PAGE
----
The NHS is facing an “existential crisis” and measures in the Five Year Forward View and sustainability and transformation plans are “unrealistic”, Sir Robert Francis QC has said.

He warned it was becoming increasingly clear that the NHS was failing to meet the demands it faces from patients and a “serious decision” needed to be made on funding.

Robert Francis QC

Robert Francis QC

Sir Robert said of the forward view: ‘Like all forecasts it is going to be wrong’

Sir Robert, who chaired the Mid Staffordshire public inquiry, told HSJ: “Let’s make no bones about it – the NHS is facing an existential crisis. That may have been said before, but now it really is. I am no health economist, but even I understand what is happening at the moment will not meet the demand from a rising population with increased need, so something has to change.

“None of the STPs provide instant solutions, nor do we know if they are going to provide any solution. In the meantime we can’t stop the population or needs growing. The service is running faster and faster to try and keep up and is failing – manifestly failing.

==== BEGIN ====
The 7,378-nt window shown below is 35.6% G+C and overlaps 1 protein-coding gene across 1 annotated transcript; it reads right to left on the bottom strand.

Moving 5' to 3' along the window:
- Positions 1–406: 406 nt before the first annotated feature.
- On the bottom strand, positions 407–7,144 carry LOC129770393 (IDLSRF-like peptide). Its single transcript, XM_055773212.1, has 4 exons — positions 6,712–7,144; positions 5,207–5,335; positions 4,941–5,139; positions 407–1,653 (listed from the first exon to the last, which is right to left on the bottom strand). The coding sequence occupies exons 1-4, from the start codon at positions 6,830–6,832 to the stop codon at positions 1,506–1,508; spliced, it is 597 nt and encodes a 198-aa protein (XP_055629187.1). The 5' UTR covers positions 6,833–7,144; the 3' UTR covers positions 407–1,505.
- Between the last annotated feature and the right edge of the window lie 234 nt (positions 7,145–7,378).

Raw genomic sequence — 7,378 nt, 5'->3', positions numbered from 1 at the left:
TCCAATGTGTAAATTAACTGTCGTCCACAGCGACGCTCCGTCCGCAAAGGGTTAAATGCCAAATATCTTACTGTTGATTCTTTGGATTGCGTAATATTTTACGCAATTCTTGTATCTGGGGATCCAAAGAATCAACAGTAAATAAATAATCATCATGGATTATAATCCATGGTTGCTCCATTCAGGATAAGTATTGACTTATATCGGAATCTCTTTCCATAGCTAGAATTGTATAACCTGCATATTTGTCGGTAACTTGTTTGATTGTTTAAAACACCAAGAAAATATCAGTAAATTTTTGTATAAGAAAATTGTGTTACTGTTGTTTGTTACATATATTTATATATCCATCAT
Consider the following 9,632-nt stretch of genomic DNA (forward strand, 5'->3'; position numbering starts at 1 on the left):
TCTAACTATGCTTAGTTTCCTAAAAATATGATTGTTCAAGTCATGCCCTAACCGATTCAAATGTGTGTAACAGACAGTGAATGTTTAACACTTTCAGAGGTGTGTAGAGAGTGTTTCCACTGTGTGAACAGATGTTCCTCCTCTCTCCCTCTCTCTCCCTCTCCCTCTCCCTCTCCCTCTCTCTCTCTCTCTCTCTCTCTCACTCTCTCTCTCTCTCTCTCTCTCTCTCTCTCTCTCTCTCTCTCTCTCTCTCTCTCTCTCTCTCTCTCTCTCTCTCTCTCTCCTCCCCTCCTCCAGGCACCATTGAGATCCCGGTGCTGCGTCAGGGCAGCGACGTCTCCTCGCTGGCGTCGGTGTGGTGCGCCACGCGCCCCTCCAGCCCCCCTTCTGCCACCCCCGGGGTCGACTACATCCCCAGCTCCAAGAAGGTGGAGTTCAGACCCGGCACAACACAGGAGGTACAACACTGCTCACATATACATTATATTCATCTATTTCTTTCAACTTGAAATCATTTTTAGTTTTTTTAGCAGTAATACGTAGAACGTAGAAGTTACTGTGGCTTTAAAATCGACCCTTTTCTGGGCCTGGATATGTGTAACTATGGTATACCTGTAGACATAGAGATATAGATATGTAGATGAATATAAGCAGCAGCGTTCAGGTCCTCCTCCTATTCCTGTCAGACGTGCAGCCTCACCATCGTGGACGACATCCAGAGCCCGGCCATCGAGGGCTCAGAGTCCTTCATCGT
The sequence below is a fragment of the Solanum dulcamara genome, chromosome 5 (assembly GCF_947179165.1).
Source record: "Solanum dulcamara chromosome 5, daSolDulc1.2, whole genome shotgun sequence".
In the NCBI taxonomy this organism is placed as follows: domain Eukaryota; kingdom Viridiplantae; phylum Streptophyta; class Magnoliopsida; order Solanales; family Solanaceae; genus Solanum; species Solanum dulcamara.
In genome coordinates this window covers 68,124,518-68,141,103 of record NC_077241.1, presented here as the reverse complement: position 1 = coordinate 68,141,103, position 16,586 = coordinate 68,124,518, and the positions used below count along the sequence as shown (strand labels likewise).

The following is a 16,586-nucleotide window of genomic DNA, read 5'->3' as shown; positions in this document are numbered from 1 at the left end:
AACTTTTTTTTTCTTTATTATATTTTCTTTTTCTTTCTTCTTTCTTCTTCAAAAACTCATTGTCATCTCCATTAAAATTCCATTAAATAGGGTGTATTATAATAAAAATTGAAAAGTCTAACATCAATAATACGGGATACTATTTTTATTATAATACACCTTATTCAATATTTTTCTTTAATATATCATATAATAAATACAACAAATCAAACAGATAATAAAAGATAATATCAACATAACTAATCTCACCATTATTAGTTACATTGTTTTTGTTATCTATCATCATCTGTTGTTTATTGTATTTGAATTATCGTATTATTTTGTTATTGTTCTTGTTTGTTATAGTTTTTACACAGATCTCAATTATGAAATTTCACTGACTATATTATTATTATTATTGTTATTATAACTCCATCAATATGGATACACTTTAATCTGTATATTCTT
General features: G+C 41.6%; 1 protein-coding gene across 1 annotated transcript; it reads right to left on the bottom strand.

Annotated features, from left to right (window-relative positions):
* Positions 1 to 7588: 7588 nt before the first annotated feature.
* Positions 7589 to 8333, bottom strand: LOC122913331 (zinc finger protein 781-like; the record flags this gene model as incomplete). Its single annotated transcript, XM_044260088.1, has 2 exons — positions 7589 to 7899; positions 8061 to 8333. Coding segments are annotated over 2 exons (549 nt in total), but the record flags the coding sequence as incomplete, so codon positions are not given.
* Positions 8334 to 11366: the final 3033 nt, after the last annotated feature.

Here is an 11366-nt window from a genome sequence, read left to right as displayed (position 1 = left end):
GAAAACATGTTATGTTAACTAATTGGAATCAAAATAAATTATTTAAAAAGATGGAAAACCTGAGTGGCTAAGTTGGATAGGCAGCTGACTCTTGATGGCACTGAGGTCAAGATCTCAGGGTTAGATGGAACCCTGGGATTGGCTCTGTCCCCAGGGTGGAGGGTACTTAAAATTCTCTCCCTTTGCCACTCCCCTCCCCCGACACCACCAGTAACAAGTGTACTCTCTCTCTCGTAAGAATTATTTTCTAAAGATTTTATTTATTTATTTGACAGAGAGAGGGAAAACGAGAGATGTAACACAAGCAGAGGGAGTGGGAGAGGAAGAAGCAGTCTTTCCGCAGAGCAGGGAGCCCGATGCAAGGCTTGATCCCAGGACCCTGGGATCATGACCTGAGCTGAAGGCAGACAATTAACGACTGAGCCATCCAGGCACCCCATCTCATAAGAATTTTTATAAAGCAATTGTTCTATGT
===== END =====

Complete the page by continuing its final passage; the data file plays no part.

“The danger is that we reach a tipping point – we haven’t reached it yet – but there will come a point where public confidence in the service dissipates.”

Sir Robert said he believed politicians “genuinely want to keep it going and think it is an important part of national life”, but added: “There has been a sort of make do and mend attitude towards all of this to put the evil hour off a bit longer.

“There is a real fight to keep the funding going in the NHS but only at the expense of neglecting adult social care and what goes on in the community. At the end of the day, we as a country have a serious decision to make about where we want our taxpayers’ money to go.”

On the Five Year Forward View, Sir Robert said it represented an advance in terms of transparency, as it was an independent judgement of what the NHS needed, but he added: “Like all forecasts it is going to be wrong.”

He said: “The challenges in the Five Year Forward View, and the measures it predicted would be required to fill the big hole, always struck me as being likely to be unrealistic and I think we are increasingly finding that is the case.”

Francis: Top-down pressure on NHS chiefs 'depressingly familiar'